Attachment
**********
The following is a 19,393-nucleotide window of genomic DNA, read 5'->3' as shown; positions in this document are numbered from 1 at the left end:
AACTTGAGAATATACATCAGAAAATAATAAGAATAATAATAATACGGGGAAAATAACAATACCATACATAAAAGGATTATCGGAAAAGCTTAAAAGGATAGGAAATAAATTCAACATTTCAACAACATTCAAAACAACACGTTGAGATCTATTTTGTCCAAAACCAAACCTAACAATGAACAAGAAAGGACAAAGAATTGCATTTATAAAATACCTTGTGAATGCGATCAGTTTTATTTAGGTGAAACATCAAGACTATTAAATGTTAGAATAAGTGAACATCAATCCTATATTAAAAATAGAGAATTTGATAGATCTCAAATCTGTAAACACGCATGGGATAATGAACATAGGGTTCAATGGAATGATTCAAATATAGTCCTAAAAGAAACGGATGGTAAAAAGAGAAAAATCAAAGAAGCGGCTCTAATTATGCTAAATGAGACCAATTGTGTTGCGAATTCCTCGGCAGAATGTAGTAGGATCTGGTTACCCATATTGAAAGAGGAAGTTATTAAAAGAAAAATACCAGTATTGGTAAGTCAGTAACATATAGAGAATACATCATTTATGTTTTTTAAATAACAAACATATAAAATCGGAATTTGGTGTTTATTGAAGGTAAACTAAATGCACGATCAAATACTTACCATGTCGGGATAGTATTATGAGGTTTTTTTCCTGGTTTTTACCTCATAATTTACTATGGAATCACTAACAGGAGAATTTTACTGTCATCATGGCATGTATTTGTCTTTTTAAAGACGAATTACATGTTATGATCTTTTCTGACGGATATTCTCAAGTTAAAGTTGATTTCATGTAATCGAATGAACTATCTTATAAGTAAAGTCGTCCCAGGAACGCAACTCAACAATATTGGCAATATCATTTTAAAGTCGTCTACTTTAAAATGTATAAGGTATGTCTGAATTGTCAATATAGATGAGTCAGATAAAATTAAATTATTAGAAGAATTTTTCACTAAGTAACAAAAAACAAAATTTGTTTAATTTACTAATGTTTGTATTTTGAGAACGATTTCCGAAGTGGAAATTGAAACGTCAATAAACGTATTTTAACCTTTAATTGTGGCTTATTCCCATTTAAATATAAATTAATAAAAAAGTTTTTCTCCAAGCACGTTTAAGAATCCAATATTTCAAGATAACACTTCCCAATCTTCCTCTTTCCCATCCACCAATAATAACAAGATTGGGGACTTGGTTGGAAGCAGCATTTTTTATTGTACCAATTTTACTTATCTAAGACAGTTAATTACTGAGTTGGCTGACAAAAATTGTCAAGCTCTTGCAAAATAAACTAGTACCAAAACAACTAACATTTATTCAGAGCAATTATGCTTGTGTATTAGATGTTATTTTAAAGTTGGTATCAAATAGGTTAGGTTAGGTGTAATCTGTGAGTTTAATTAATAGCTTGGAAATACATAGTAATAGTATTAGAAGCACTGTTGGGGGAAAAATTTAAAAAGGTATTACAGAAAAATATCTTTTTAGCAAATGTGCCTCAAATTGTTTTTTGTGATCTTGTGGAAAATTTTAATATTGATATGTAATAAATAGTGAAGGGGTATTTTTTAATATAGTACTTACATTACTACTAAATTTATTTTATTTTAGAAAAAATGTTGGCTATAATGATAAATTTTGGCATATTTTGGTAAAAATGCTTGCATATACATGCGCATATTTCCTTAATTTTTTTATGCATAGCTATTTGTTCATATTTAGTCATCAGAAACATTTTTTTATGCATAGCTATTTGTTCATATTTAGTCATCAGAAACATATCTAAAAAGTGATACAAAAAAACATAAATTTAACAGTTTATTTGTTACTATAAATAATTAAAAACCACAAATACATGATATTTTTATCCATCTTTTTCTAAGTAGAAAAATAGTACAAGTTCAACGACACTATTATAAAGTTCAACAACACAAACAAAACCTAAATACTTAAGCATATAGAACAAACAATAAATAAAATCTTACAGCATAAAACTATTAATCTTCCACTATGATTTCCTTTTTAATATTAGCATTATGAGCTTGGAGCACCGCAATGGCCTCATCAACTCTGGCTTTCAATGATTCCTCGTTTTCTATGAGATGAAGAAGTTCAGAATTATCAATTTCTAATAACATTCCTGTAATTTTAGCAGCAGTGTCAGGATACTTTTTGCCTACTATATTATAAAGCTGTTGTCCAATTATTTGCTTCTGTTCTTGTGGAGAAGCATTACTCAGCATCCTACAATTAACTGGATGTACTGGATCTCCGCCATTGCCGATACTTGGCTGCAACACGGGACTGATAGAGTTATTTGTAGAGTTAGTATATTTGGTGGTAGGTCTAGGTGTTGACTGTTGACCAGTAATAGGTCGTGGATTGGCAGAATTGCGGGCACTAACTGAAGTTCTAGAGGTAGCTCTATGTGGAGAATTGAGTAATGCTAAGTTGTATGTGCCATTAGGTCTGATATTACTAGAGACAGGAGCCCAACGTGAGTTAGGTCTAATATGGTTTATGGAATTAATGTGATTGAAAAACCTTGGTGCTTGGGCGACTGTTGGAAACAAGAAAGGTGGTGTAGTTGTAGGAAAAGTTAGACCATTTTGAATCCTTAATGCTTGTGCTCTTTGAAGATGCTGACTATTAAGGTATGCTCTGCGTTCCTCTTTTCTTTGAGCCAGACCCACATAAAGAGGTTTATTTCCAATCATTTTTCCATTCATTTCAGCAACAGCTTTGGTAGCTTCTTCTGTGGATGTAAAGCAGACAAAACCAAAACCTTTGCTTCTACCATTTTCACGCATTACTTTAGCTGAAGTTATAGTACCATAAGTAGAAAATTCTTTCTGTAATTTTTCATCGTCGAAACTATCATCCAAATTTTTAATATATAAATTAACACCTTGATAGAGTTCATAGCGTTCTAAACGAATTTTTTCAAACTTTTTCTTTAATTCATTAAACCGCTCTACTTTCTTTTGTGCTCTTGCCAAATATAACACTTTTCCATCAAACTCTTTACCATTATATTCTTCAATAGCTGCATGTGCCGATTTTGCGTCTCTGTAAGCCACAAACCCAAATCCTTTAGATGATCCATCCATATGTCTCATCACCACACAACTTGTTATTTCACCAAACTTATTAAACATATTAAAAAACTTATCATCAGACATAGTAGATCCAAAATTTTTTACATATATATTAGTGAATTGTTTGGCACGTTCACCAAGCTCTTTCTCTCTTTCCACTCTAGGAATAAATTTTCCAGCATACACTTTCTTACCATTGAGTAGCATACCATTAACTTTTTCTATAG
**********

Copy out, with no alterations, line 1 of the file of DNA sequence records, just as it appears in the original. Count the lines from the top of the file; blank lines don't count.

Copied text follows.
The following is a 19,393-nucleotide window of genomic DNA, read 5'->3' as shown; positions in this document are numbered from 1 at the left end: